The lazy, entitled, and viciously unprofessional actions by third parties were in no way the system’s fault.  Did Nintendo tell Ubisoft to traumatize everyone with the original Red Steel, leading to Zombi U’s disappointing sales?  No, and they didn’t tell them to sabotage poor Rayman Legends in response to that just to make sure Wii U didn’t even have it as a timed exclusive.  Did they tell companies to leave DLC out of the Wii U versions of multi-plats, setting up a vicious cycle where they couldn’t sell?  Did they personally summon whatever demon was running EA and provoke it into every act of blatant sabotage or immature public shot at the Wii U?  Third parties never gave the system a chance, Nintendo’s big mistake was giving THEM a chance.

Now as for Nintendo’s own games, they made some of their best games ever.  We got two fantastic Mario games lacking nothing but nostalgia rebranded as “soul.”  Mario Kart and Smash Bros. were leagues better than their Wii counterparts.  Star Fox, Pikmin, and an absolutely phenomenal Yoshi platformer made their returns.  Splatoon showed Nintendo can still make a great and popular new IP whenever the mood strikes them.  Nintendo made alliances with third parties to get great exclusives like Bayonetta 2, The Wonderful 101, Pokken Tournament, and Hyrule Warriors.  Super Mario Maker made the longstanding dream of gamers come true, and Donkey Kong Country Tropical Freeze is one of the best platformers of all time.  Even the mini-game compilation at launch was bursting with content and far deeper gameplay than you would expect.  Nintendo not catering to the exact whims of jaded gamers (who would doubtlessly have changed their demands as soon as they got them) doesn’t mean they didn’t bring their A game.

My Actual Thoughts

So, to conclude, what do I think of the Wii U and its life when I’m not purposefully being blindly positive or negative?  Well, I’m not going to deny that some mistakes were made, there’s no way to deny that the console sales were indeed pretty much a disaster.  I’m not going to absolve Nintendo of all responsibility for what went wrong, but double standards on the part of third parties and the gaming community definitely share some blame for what went wrong.  Nintendo misjudging how long it would take to get the hang of HD development was a big factor in the initial drought, and they should have made Wii U being a new system clearer.  Third parties abandoning it after their late, often inferior ports didn’t sell a huge amount, though, is something that really happened and it is not at all fair to blame Nintendo for that.  The things PS4/X1 got praised for that Wii U had ignored probably weren’t the result of malicious intent, but it was unfortunate timing that Nintendo wasn’t responsible for.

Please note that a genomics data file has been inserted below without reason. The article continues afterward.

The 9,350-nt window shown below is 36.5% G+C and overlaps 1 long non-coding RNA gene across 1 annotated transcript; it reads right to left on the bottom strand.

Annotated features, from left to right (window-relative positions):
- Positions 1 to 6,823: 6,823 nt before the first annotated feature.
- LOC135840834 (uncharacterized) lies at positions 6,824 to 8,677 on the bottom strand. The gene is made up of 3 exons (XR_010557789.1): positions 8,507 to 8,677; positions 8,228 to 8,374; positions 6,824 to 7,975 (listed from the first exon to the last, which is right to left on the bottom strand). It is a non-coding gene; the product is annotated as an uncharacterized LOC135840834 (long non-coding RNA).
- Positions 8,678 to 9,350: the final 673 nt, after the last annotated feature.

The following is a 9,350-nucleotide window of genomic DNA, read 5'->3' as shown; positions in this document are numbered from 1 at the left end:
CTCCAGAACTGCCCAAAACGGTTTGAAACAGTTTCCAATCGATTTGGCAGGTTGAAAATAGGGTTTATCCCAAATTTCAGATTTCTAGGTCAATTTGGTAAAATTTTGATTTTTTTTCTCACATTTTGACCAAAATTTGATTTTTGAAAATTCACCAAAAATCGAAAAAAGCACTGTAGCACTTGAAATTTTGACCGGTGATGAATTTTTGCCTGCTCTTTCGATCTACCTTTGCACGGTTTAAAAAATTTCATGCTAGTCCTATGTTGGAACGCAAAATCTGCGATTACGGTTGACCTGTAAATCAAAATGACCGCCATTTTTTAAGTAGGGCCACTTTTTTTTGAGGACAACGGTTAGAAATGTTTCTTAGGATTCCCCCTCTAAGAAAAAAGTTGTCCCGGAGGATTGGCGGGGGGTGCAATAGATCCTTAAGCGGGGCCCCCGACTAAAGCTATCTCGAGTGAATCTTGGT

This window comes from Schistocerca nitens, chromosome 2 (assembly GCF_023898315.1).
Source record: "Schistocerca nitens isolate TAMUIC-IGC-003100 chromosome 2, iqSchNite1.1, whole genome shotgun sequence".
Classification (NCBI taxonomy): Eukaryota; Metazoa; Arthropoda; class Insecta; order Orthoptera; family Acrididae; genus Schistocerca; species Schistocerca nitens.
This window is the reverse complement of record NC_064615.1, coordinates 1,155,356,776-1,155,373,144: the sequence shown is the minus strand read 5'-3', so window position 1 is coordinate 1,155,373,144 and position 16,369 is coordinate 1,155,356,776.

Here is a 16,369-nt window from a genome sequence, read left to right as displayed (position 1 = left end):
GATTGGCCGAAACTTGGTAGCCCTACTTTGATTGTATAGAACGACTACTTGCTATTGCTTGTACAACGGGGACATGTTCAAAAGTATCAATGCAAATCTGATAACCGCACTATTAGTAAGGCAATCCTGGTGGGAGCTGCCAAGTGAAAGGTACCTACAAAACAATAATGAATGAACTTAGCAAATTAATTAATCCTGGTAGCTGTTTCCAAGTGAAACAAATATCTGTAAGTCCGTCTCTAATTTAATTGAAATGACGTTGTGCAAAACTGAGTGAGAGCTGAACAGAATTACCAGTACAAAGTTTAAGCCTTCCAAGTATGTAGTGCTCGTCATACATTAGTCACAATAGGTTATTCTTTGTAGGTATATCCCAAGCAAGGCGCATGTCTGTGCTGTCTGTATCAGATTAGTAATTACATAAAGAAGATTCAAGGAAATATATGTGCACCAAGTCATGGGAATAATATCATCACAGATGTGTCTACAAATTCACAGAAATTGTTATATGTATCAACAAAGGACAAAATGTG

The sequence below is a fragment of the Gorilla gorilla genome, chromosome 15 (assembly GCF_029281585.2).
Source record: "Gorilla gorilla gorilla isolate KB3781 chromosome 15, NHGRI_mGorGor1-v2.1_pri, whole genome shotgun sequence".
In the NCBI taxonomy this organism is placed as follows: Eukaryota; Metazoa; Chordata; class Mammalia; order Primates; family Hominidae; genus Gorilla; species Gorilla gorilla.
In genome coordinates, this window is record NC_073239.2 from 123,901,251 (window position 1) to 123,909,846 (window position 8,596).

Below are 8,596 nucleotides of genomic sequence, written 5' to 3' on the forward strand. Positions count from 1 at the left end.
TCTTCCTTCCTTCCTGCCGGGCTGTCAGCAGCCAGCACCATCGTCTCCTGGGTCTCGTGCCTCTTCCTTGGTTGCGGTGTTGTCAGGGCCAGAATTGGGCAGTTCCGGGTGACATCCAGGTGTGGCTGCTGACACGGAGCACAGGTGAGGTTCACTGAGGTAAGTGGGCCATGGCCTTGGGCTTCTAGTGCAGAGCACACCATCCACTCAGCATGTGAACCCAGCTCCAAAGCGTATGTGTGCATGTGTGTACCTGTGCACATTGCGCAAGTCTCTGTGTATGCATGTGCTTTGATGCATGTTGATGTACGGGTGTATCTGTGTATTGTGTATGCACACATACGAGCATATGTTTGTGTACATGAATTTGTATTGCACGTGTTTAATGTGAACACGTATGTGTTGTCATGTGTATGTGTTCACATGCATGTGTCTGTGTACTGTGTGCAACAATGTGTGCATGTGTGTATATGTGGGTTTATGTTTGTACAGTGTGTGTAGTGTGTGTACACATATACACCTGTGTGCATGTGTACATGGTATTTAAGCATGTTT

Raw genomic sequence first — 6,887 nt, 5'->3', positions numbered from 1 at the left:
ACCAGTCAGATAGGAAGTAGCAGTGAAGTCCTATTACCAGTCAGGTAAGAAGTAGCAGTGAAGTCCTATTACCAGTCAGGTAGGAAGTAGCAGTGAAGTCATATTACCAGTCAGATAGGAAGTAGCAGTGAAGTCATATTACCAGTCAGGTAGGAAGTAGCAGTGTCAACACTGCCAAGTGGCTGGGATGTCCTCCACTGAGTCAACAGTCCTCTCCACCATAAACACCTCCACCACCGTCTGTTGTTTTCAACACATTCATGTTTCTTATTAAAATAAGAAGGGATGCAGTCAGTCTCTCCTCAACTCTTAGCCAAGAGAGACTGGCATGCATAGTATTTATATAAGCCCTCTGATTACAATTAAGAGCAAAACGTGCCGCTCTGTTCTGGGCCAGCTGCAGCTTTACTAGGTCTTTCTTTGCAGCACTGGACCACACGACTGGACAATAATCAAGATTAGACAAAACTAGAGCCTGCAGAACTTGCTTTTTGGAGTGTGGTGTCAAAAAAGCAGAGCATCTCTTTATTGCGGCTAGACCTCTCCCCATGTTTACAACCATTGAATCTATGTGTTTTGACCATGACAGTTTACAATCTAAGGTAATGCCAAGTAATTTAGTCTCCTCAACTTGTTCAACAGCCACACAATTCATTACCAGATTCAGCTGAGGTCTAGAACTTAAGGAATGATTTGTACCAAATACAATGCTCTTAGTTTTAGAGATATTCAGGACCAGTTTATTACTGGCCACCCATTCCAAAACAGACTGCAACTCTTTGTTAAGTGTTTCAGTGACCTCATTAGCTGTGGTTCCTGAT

Nintendo really did make some of their best games on the system, even if they had clearly changed their focus to the Switch late in the Wii U’s life, the things I said about games in the positivity section are pretty much how I really feel.  New Super Mario Bros. U, Donkey Kong Country Tropical Freeze, and Yoshi’s Wooly World are exceptional games that people unfairly dismissed because they were 2D.  The collaborations with third parties for exclusives were a great idea and were usually successful (assuming anyone remembers Devil’s Third, that was the obvious exception).  Wii U’s amazing attach rate for first party games shows that Nintendo was still making great games and that people still like them.  However, third party was clearly lacking (and not just in big budget games like the hidden gem filled Wii) and Nintendo’s learning period for HD game design limited the quantity a bit.  While there were some great indie games, Wii U really could have used the mid-ware style retail releases that gave Wii so many overlooked but great games.  Thankfully, the portable/console dual nature of the Switch shows signs of bringing those back.

Appropriately enough, I’d rank the Wii U solidly in the middle as far as Nintendo systems go.  It didn’t match its predecessor or the legendary SNES, but it could easily compete with Nintendo’s other systems.  Definitely a quality over quantity system, a couple of dozen great exclusives that definitely justify its purchase, but aren’t going to push it to the top of the Nintendo heap.  I’m not sad to see the negativity that dominated the Wii U’s lifespan go, I’m more than ready for a Switch.  The system itself, though, has a solid lineup of great games that I would strongly recommend collecting before their inevitable price inflation.  In the future, when the negativity of the era has been washed away by time and the nostalgia filter, I think Wii’ll have many fond memories of U.